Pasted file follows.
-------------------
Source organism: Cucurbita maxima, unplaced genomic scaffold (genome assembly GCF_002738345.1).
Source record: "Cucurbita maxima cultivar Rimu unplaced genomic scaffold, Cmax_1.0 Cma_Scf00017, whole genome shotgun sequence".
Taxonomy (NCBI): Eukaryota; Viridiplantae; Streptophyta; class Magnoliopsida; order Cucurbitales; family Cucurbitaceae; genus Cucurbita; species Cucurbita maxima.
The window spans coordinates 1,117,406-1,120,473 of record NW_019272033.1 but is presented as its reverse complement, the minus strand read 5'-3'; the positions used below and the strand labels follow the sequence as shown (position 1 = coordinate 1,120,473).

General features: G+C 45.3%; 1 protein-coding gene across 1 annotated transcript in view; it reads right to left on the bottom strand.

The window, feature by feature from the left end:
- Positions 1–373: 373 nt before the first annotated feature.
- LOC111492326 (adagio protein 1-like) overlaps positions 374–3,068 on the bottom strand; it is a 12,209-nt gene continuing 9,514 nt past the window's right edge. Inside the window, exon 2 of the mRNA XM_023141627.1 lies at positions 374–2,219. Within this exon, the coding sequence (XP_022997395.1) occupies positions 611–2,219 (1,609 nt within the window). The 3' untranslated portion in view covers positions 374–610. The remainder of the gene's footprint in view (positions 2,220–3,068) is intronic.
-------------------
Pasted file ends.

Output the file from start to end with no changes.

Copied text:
Source organism: Cucurbita maxima, unplaced genomic scaffold (genome assembly GCF_002738345.1).
Source record: "Cucurbita maxima cultivar Rimu unplaced genomic scaffold, Cmax_1.0 Cma_Scf00017, whole genome shotgun sequence".
Taxonomy (NCBI): Eukaryota; Viridiplantae; Streptophyta; class Magnoliopsida; order Cucurbitales; family Cucurbitaceae; genus Cucurbita; species Cucurbita maxima.
The window spans coordinates 1,117,406-1,120,473 of record NW_019272033.1 but is presented as its reverse complement, the minus strand read 5'-3'; the positions used below and the strand labels follow the sequence as shown (position 1 = coordinate 1,120,473).

General features: G+C 45.3%; 1 protein-coding gene across 1 annotated transcript in view; it reads right to left on the bottom strand.

The window, feature by feature from the left end:
- Positions 1–373: 373 nt before the first annotated feature.
- LOC111492326 (adagio protein 1-like) overlaps positions 374–3,068 on the bottom strand; it is a 12,209-nt gene continuing 9,514 nt past the window's right edge. Inside the window, exon 2 of the mRNA XM_023141627.1 lies at positions 374–2,219. Within this exon, the coding sequence (XP_022997395.1) occupies positions 611–2,219 (1,609 nt within the window). The 3' untranslated portion in view covers positions 374–610. The remainder of the gene's footprint in view (positions 2,220–3,068) is intronic.